The Delta Agricultural Society is looking forward to the 50th anniversary edition in 2017 and moving forward with plans for the Delta Fair.  Along with the anticipation about the possibility of new businesses on Main Street, the energy and hopes of this small but enthusiastic community are on the rise. Continued on page 16

 

 

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Watson Settlers Trek Presentation 1.jpg

 

Author Ken Watson answers a question at his “Finding the Settlers Trail” presentation at the JBC on May 20                                                                                                          Photo: Sally Smid

 

Settlers Trek will pass through Athens May 15

 

By Sally Smid

 

Many area residents have been hearing about the upcoming Settlers Trek which is starting in Brockville on May 15 and travelling through Lyn, Athens, Delta, Portland, Rideau Ferry and then on to Perth on May 20.

The Settlers Trek 2016 committee organized the event which is being presented by the Athens Lions Club. The Trek is a celebration of the 200th anniversary of the first Scottish immigrants and disbanded veterans from the War of 1812 who came to the area and is based on the approximate route of the 1816 trek.  There will be a variety of ceremonies, events and encampments along the way.

Those who attended the presentation by author Ken Watson at the Joshua Bates Center in Athens on May 15 certainly have a better understanding of this historic event. Ken’s background in geology, local heritage and web design added to his proficiency as a speaker on the topic, “Finding the Settlers Trail”. 

Listeners gained an understanding of Crown Land Grants and a new appreciation for the hazards, hardships and challenges that early pioneers faced as they travelled over primitive trails ridden with rocks and holes which often entered swamps and flooded areas.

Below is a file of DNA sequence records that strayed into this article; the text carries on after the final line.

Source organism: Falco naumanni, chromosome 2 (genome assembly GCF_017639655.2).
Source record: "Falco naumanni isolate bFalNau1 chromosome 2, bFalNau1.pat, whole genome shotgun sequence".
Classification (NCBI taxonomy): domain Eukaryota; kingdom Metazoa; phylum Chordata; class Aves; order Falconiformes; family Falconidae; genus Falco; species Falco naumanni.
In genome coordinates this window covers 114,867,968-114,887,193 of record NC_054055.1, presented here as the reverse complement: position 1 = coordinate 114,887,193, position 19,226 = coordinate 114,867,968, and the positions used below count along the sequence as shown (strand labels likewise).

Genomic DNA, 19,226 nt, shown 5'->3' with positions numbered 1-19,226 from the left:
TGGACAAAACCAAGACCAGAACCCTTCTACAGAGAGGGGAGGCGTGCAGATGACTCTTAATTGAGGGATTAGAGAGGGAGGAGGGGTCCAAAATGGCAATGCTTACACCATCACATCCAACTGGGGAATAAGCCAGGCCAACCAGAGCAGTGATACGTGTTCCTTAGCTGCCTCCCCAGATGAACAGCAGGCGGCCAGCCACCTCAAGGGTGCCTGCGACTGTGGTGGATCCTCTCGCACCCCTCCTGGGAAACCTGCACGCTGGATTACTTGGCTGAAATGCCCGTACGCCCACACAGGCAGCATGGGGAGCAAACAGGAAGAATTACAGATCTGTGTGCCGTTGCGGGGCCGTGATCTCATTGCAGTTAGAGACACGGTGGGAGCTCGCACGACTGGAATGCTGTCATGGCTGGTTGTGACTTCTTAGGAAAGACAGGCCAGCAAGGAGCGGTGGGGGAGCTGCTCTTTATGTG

Henry Smid of the Athens Heritage Society pointed out that the Joshua Bates Center, where the event took place, was in fact named for one of those early settlers. He was the first mail carrier,  and he built a plank toll road from Athens to Unionville, now Forthton, where veteran Colonel John Kilborn resided. This 21 year old was commissioned by the Crown to lead the daring group to the area north of the Rideau where they would receive land grants. Much of the route taken would be later realigned and some original roads no longer exist.

Ken spoke of “The New Stone Mill” in Delta in 1816 when “all roads led to Delta” and it was a center of industry.

The settlers eventually boarded a scowl or barge and traveled down the Rideau to Murphy’s Bay and then continued on ox cart to the Tay River to Perth.

“It’s always a pleasure to attend a well-researched and informative talk like Ken Watson gives us. Seeing images of the old maps of the route contrasted with present day images of key sites was particularly interesting to me and really helped give perspective,” commented local historian Brian Phillips.

To  learn more or to become a volunteer for the event: www.settlers trek2016.ca or www.portlandonrideau.com